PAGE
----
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Durham University

Research

Where Are We Now? The Location of Modern Languages and Cultures

** Please note that this conference has had to be cancelled but we hope to rearrange it in the future **

Calman Learning Centre, Durham, 20-22 April 2020

Plenary speakers: Sarah Kay, Alison Phipps, Ming Tiampo

Plenary roundtable participants: Janice Carruthers, Catherine Davies, Charles Forsdick, Claire Gorrara, Neil Kenny

Questions concerning the uptake of the study of languages and the identity of Modern Languages as a disciplinary field within the academy are of urgent national concern. Where Are We Now? aims to build on the success of Our Uncommon Ground (organized by Durham’s School of Modern Languages & Cultures in 2018). The 2018 conference sought to sketch out both the common and uncommon ground between the many (sub-)disciplines that comprise Modern Languages and to offer a platform from which to establish a regular UK-based gathering of the Modern Languages community. It did so in order to promote the productive exchange of ideas across existing subject boundaries and collectively to address issues facing the discipline nationally and globally.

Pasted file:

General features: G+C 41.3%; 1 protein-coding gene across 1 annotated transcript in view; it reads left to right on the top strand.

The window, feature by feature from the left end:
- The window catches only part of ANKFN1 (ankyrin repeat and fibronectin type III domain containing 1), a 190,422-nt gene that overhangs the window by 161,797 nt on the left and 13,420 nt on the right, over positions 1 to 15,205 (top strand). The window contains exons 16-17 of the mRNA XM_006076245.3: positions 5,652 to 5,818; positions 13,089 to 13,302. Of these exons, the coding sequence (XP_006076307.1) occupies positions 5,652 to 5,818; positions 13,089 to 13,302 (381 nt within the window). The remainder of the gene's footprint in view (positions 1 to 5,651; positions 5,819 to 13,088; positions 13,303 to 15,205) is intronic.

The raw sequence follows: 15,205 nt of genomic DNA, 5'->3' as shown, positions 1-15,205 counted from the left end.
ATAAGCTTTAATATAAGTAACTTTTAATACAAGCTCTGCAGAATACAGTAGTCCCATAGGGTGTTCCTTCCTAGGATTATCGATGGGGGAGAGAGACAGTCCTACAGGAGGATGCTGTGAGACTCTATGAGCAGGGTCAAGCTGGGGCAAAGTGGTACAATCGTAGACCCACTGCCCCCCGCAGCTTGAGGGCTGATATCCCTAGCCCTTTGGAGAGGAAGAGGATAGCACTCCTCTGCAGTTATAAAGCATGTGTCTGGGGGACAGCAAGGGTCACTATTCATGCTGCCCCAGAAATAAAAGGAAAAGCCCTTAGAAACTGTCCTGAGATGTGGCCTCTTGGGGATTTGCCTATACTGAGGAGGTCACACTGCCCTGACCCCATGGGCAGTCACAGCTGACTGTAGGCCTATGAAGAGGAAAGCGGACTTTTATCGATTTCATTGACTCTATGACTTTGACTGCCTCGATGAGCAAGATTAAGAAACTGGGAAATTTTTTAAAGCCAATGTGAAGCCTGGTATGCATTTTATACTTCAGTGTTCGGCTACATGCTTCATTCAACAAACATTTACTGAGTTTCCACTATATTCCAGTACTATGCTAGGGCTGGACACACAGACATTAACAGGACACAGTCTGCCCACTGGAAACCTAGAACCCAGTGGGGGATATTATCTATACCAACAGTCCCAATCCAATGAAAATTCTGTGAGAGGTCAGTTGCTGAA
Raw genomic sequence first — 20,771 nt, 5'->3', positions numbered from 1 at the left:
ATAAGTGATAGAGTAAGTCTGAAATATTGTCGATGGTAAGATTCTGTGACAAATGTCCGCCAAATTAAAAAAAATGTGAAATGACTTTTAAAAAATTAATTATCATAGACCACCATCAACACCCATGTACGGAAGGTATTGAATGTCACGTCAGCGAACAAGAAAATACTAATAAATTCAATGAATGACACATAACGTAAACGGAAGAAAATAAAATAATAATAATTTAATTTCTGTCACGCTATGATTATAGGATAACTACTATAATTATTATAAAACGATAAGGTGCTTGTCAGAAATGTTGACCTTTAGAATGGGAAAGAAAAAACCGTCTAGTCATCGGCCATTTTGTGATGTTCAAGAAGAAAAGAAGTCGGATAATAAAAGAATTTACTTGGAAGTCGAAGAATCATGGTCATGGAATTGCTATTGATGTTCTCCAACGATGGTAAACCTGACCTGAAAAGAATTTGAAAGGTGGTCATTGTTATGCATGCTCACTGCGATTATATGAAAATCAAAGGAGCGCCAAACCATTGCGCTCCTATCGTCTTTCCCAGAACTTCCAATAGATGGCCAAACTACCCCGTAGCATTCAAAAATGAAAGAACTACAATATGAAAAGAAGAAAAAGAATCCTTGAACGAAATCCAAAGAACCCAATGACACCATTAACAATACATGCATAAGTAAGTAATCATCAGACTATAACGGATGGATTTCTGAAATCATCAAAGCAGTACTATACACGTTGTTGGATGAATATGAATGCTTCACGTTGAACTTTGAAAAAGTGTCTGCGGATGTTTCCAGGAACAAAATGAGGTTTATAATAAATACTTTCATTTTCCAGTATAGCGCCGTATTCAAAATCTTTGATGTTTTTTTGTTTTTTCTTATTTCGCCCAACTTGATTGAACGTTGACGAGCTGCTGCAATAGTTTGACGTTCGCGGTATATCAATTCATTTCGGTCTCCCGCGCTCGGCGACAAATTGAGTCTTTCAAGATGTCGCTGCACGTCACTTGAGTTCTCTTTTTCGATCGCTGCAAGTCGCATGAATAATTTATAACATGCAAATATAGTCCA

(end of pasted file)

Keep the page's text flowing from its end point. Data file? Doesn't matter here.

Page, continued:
By focussing on the question of location, both disciplinary and geographic, Where Are We Now? aims to foster dialogue about the connections between new research in Modern Languages and a range of highly topical debates around space, access, mobility, and the global and the local. Those are debates which cannot properly be conducted without thinking about language/s. The ‘where’ of research in Modern Languages is primarily – but not exclusively – a question of the location of the ‘target’ or subject cultures and their languages. It also encompasses the question of the researcher’s subject position; institutional factors determining perceptions of cultural difference and visibility of Modern Languages research; social factors determining access to language learning and exposure to the positives of intercultural exchange (as opposed to those negatively configured in rhetoric surrounding migration); and a politically sensitive, critical perception of mobility and of the global/local relationship in the Anthropocene.